Christmas Markets



Christmas Markets


Every year between Advent and Christmas Germany comes alive with world famous Christmas markets.  These outdoor markets fill local squares in countless cities, expressing regional traditions and local customs through arts and crafts, food, drink, music and pageantry.  Stalls and booths are clustered together in the historic centers of the village, and while each city varies, most offer a large town Christmas tree, a municipal nativity scene, festive evening atmosphere, decorated streets and plenty of traditional stores as well.  The word Weihnachten (Christmas) in German originated in the 12th century from a term that was used to describe the time of year.  The most literal translation is "in the holy nights".  Please read on for more information on the history and traditions of these markets.  


Many Christmas markets have thrived for centuries, while others have only been revived recently.  Originally, market activities began around a church or cathedral to attract the towns people as they left a service.  It allowed craftsman and artisans who did not own shops to sell their goods directly to customers.  Handcrafted local goods have remained the focus of the markets, and today you will find nostalgic tree ornaments, hand carved wooden toys, ceramics, pottery, candles, needlework, carved nativity scenes, and other local gift items as well as special food and drink that is only available at this time of year.  


The Advent period, leading up to Christmas, is a time when saints are remembered.  The most important, of course, is St. Nicholas (with Knecht Rupprecht, his helper).  In Germany, St. Nicholas day is celebrated on the 6th of December, and many towns have a ceremony that involves both St. Nicholas and the Christ Child.   In earlier times on St. Nicholas day children were tested in their knowledge of the scriptures, and were rewarded with simple gifts for positive results or reprimanded for poor results.  During the 19th century an intimidating figure named Rupprecht began to appear with St. Nicholas.  It was his job to punish those children who were bad or did not learn their scriptures.  Today you will find remnants of this legend in scary devil masks (Rupprecht) that can be seen and purchased in the markets.  The masks serve as a reminder to children that they should behave.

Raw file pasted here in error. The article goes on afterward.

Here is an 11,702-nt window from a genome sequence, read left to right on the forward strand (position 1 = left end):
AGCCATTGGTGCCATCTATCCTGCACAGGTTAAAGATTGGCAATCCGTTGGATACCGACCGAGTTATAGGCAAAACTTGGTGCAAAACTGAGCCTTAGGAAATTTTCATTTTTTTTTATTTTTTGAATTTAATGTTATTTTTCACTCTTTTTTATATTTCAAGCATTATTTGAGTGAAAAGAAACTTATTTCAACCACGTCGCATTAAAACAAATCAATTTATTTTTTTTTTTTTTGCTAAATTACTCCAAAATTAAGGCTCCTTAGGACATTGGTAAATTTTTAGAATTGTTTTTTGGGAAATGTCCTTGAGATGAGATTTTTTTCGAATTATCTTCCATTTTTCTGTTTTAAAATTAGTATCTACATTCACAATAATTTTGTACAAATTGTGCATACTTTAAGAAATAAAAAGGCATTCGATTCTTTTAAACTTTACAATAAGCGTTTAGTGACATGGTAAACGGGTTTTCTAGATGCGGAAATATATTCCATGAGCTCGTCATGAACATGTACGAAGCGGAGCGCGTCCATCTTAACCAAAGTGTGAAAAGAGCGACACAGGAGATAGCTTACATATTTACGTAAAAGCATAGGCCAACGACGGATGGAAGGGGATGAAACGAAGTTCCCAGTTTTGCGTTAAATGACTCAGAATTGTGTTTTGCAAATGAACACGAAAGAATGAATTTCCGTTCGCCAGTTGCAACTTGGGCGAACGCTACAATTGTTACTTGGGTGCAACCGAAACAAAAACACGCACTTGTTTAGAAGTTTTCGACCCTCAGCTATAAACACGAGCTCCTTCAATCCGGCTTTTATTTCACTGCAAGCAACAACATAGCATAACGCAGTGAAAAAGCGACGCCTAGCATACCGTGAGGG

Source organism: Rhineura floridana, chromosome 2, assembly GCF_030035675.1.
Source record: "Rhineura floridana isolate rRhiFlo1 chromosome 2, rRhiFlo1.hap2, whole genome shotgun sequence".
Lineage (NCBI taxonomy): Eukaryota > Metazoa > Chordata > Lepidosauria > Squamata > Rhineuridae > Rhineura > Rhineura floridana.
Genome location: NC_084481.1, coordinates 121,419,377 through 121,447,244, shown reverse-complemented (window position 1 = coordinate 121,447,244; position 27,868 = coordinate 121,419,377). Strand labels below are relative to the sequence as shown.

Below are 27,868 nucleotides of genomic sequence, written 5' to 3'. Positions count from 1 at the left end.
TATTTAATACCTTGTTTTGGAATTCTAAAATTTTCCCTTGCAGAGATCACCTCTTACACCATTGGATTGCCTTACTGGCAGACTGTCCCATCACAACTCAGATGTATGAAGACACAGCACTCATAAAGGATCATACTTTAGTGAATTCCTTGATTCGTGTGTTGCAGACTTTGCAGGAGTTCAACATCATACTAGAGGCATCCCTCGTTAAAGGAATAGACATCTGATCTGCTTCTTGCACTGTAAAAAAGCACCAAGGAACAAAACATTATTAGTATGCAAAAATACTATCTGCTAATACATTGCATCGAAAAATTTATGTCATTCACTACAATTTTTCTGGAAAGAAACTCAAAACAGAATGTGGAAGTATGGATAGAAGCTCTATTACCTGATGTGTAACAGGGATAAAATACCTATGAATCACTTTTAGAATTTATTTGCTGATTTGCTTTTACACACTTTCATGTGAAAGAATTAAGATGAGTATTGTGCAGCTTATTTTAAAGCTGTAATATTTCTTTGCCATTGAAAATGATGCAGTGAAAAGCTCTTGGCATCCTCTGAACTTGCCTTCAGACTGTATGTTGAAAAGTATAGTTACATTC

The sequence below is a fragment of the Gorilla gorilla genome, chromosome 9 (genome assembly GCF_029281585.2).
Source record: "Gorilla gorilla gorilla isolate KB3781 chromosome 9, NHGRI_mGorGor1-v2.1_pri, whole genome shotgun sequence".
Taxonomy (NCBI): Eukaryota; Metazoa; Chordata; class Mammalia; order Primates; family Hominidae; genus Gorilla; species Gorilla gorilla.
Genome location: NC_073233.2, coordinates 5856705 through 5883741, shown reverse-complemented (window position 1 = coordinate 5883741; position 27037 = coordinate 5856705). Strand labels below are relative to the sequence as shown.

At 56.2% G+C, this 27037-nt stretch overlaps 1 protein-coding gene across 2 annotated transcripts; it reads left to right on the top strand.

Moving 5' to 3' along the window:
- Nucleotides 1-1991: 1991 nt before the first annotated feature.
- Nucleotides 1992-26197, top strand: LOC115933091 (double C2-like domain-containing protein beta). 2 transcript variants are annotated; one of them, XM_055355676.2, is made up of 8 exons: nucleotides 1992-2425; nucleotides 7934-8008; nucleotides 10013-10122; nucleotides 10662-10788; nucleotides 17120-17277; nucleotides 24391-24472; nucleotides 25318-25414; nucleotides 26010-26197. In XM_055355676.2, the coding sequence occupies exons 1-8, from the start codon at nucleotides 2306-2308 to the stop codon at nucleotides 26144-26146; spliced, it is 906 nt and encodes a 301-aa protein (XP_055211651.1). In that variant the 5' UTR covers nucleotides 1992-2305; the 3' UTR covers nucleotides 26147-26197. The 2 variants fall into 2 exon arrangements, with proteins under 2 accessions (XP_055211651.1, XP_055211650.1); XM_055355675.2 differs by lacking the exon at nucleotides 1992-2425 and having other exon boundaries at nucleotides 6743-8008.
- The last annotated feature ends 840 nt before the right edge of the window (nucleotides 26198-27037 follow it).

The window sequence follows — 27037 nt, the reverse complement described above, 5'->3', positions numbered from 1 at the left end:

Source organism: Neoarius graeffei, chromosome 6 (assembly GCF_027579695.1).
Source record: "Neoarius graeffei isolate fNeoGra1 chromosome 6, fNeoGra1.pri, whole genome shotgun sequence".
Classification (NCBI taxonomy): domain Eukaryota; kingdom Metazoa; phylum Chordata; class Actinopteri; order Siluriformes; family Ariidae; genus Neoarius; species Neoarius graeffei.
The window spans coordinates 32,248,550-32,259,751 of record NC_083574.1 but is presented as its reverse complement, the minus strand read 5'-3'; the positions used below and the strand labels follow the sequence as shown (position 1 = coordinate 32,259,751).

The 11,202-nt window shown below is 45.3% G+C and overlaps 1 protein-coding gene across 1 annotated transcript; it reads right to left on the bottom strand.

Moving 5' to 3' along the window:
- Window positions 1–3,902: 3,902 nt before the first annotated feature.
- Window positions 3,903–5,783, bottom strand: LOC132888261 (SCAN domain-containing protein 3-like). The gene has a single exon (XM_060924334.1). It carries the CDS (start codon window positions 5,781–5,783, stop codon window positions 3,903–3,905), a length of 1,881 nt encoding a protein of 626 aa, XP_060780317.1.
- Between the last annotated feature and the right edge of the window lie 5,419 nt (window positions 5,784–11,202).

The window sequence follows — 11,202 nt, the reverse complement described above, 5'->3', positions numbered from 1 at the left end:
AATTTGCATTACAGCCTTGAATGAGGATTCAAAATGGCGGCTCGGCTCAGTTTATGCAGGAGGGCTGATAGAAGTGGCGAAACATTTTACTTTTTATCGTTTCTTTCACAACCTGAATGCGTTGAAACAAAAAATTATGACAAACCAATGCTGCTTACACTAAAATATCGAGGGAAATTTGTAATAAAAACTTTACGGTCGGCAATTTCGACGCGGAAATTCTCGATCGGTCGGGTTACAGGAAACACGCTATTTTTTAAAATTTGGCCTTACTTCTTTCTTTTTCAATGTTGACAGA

Advent wreaths are also an important symbol in the weeks preceding Christmas.  Green wreaths are a symbol of blessing and guard against bad luck.  Originally the advent wreath had 24 candles, with one candle lit for each day leading up to Christmas Eve.  Today, only four candles are used, one for each Sunday leading up to Christmas Eve.  The candles symbolize Christ bringing light into the darkness of the world.   


Christmas songs were used in religious worship to convey the teachings of the Bible.  The most familiar song by far is "Silent Night, Holy Night", which was first heard during Christmas Mass on December 25, 1818, in the small town of Oberndorf (near Salzburg).


The use of a Christmas tree dates to the 16th century when the "Paradise Play" was performed on Adam and Eve Day (December 24th).  An evergreen tree was decorated with apples to portray the original sin in the Garden of Eden.  This tradition spread, and in later years the tree was decorated with more fanciful ornaments like candles, glass balls, tin figures, stars made from straw, braided chains and gilded angels, all items that can still be purchased in the markets today!  


The Nativity Play was part of Christmas Masses in the 13th Century.  The story of the birth of Christ was acted out so that those that could not read would understand and remember.  The building of nativity scenes turned into a popular folk art in the regions of Bavaria and Tyrol.  Today you will see nativity scenes in almost every market, and wood carved nativities are a popular gift item.  


The custom of giving gifts to children on Christmas Eve or Day did not develop until the 18th century. It sprang from the Bible account of the Magi, or Three Wise Men who brought gold, incense and myrrh as gifts to the Christ child.  In times past the more fortunate of a town would bring gifts and leave them in the nativity scene for distribution to the poor and needy.  In Germany today, gifts are given on Christmas Eve, before going to Mass.  In some parts of the country it is the tradition that Santa Claus brings the gifts, and in other parts they are left by the Christ Child. 


Christmas markets are also filled with the smells and tastes of holiday food and drink.  A hot spiced red wine called "glühwein" is very common at the markets, as are hot chocolate and a variety of heated ciders or milk drinks fortified with a liqueur such as amaretto.  When you purchase one of these drinks, you'll pay a deposit for a collectors mug.  If you'd like to keep the mug you may, or return it for your deposit refund.  You will also find a variety of sweets, candies, fresh roasted nuts baked goods and cookies in the market.  The most popular is "lebkuchen", which originated in the 14th century when a flat bread was mixed with spices (ginger) that recently arrived from the orient.  You will also find a wide variety of traditional foods available, such as sausages and baked potatoes, that can be eaten at high top tables in front of the booth.

German Christmas Markets CD Rom

Maybe you are planning to visit the German Christmas markets?  If so, we have a wonderful CD Rom that is loaded with music, pictures, traditions, stories, poems, songs, recipes and information about specific city's markets.  Also included is a full color brochure with more information and lots of website addresses about the markets.  The total cost including shipping in the US is $25.  Please send us an email to make arrangements.


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